A Chicago alderman urged indicted state Rep. Derrick Smith (D-Chicago) to either "get back to work" or to resign following a federal corruption charge on Tuesday, the same day Smith was formally indicted.
Ald. Jason Ervin (28th), one of several ward committeemen in Smith's district who would be responsible for choosing Smith's successor, told the Chicago Sun-Times that although he is not "trying to force him out," it is "totally unacceptable" for the embattled state representative to sit out from his legislative duties while still collecting his $65,000-per-year paycheck.
"I'm trying to get service to the residents of the 28th Ward," Ervin told the Sun-Times. "It's not about him stepping down. It's about him going to work. Do one or the other. But to stay at home, collect a check and do nothing is not acceptable."
The Chicago Tribune reports that Smith was indicted Tuesday.
Smith has, indeed, been a no-show in Springfield and made no public comments in the weeks since he was arrested and initially charged for allegedly accepting a $7,000 cash bribe from a fictional daycare center. According to the criminal complaint, an informant working with the FBI delivered an envelope filled with the cash to Smith, which he accepted.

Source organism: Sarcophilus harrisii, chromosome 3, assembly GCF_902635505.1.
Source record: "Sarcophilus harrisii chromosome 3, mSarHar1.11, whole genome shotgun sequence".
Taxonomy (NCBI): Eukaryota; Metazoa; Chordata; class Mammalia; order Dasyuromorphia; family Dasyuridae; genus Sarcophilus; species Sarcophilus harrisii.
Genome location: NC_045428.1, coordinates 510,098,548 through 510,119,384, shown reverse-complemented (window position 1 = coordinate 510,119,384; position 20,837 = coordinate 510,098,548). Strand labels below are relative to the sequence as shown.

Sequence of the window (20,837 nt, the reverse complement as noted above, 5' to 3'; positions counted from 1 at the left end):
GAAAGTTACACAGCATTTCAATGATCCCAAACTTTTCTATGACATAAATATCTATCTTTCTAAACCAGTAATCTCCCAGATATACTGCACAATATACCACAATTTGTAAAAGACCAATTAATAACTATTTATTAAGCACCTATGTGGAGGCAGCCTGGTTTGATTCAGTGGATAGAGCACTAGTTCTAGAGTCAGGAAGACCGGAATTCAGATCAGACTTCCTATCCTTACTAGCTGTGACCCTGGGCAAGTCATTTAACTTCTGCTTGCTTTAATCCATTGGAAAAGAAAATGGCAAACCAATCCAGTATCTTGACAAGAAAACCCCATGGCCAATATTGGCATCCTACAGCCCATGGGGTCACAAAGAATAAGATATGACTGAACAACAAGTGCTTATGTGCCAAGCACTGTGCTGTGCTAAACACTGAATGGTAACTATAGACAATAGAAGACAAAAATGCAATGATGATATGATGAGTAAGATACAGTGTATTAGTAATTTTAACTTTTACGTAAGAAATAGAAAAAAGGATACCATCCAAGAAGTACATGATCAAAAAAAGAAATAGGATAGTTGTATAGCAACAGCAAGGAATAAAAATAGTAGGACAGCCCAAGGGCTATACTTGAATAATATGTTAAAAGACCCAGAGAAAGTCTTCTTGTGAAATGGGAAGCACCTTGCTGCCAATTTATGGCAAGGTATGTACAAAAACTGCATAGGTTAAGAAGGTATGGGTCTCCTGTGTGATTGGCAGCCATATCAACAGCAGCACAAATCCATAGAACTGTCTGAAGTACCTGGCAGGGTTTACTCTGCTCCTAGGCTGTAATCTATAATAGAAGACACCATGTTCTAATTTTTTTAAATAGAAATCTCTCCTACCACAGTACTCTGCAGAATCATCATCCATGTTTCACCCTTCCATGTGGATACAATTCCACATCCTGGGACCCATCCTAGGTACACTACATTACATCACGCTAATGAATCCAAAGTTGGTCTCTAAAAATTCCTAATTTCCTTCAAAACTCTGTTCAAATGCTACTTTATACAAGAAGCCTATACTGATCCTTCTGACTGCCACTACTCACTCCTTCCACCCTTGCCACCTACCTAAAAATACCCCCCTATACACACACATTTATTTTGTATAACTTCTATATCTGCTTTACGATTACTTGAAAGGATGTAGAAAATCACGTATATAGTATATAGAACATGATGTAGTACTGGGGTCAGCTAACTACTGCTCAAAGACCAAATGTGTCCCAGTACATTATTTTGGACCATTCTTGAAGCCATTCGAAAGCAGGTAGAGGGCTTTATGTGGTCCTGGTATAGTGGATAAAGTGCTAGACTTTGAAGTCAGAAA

Despite the allegations, Smith resoundingly weathered a primary challenge from Tom Swiss, a former chairman of the Cook County Republican party, last month. Gov. Pat Quinn, Chicago Mayor Rahm Emanuel, Secretary of State Jesse White and U.S. Rep. Danny Davis are among the elected officials who have since called for his resignation.
White, once one of Smith's most ardent proponents, told CBS Chicago last week that Smith has likely resisted the calls for his resignation out of financial concerns.
"He's concerned about having employment," White told CBS. "I think he'd step down tomorrow, or today, if he had a job. But the other question is, who would hire him?"
Victor Henderson, an attorney for Smith, told WLS's "The Don and Roma Show" that his client was charged because he declined to give them information on White.
"What I'm telling you is that we have had people coming into our office and tell us that the federal government was leaning on Derrick Smith to give up names, and Jesse White was one of those names," Henderson told WLS.
A spokesperson for White referred to Henderson's statement as "an unfounded desperate charge."
Meanwhile, a special Illinois House panel investigation into the allegations facing Smith has been temporarily put on hold, the Associated Press reports. The panel issued a letter stating that they'd become aware of the "possibility of further court action in the criminal proceeding" against the embattled lawmaker.
WATCH a previous report on Smith's indictment: